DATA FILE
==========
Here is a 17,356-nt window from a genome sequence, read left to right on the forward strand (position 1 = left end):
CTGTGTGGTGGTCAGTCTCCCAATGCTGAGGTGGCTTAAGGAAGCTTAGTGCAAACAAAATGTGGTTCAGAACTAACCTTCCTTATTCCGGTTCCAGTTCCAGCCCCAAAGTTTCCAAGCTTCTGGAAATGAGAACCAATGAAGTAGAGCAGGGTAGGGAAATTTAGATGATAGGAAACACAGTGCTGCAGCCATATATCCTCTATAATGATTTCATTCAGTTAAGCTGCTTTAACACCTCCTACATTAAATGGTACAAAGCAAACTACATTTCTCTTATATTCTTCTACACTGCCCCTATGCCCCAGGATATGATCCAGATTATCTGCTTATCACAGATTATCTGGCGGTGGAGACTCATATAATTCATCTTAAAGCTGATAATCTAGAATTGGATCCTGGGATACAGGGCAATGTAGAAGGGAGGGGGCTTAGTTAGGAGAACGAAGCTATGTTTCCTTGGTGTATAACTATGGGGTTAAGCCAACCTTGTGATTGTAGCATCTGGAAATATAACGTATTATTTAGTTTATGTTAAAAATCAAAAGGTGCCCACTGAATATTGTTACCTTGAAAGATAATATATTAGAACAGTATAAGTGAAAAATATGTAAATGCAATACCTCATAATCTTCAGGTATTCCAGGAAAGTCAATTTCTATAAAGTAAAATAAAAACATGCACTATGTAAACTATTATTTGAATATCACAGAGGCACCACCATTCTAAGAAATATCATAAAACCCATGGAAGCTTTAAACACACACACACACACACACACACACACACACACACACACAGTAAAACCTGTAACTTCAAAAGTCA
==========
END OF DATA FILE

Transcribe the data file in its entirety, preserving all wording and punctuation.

Here is a 17,356-nt window from a genome sequence, read left to right on the forward strand (position 1 = left end):
CTGTGTGGTGGTCAGTCTCCCAATGCTGAGGTGGCTTAAGGAAGCTTAGTGCAAACAAAATGTGGTTCAGAACTAACCTTCCTTATTCCGGTTCCAGTTCCAGCCCCAAAGTTTCCAAGCTTCTGGAAATGAGAACCAATGAAGTAGAGCAGGGTAGGGAAATTTAGATGATAGGAAACACAGTGCTGCAGCCATATATCCTCTATAATGATTTCATTCAGTTAAGCTGCTTTAACACCTCCTACATTAAATGGTACAAAGCAAACTACATTTCTCTTATATTCTTCTACACTGCCCCTATGCCCCAGGATATGATCCAGATTATCTGCTTATCACAGATTATCTGGCGGTGGAGACTCATATAATTCATCTTAAAGCTGATAATCTAGAATTGGATCCTGGGATACAGGGCAATGTAGAAGGGAGGGGGCTTAGTTAGGAGAACGAAGCTATGTTTCCTTGGTGTATAACTATGGGGTTAAGCCAACCTTGTGATTGTAGCATCTGGAAATATAACGTATTATTTAGTTTATGTTAAAAATCAAAAGGTGCCCACTGAATATTGTTACCTTGAAAGATAATATATTAGAACAGTATAAGTGAAAAATATGTAAATGCAATACCTCATAATCTTCAGGTATTCCAGGAAAGTCAATTTCTATAAAGTAAAATAAAAACATGCACTATGTAAACTATTATTTGAATATCACAGAGGCACCACCATTCTAAGAAATATCATAAAACCCATGGAAGCTTTAAACACACACACACACACACACACACACACACACACACACACAGTAAAACCTGTAACTTCAAAAGTCA